Scaling Population Density to Body Size: Tests in Two Soft-Sediment Intertidal Communities

Jenifer E. Dugan, David M. Hubbard, Henry M. Page

Abstract


An inverse relationship between population density and body size has been reported for a number of natural communities and taxonomic assemblages in terrestrial and aquatic systems. Such relationships have not been widely examined in marine communities. No evidence of an inverse relationship between population density and body size was found in samples of macrofauna from marine intertidal communities with soft sediments, exposed sand beaches and salt marsh tidal channels over a range of up to four orders of magnitude in population density and five orders of magnitude in body size. Relationships between population density and body size in those communities were generally not significant. For all but one of the samples, the slope of a linear regression between population density and body size was positive. We propose that the role of physical processes and disturbance in community structure, the nature of food and space resources, and the survival value conferred by size and hard exoskeletons contribute to that result for marine intertidal macrofauna communities in soft sediments.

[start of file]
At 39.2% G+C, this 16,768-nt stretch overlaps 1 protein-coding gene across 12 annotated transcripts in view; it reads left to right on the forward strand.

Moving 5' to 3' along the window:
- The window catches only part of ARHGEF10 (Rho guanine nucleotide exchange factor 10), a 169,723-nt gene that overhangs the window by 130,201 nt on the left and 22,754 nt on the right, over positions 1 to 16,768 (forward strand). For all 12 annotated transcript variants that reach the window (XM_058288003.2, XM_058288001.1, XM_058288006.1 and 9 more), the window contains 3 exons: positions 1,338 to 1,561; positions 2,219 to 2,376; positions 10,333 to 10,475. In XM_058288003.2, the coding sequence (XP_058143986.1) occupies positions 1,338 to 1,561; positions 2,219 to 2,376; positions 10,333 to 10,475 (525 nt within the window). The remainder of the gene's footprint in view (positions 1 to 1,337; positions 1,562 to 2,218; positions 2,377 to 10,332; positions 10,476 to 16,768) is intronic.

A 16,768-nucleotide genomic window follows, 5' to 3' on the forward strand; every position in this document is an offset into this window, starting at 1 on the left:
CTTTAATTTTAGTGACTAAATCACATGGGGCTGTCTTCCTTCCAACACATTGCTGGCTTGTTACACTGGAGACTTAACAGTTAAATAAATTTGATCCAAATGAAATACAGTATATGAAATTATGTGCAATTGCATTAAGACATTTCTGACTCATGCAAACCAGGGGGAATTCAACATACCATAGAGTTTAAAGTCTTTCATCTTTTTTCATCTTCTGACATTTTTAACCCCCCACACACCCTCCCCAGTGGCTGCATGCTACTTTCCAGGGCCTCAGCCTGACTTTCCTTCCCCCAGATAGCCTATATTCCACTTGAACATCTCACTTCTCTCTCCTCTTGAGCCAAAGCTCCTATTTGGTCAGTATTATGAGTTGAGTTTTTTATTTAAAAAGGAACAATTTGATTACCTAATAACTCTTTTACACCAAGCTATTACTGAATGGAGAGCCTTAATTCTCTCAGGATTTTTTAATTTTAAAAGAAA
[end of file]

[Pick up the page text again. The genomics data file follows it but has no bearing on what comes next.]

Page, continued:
Keywords


Macrofauna; sand beach; salt marsh tidal channel.

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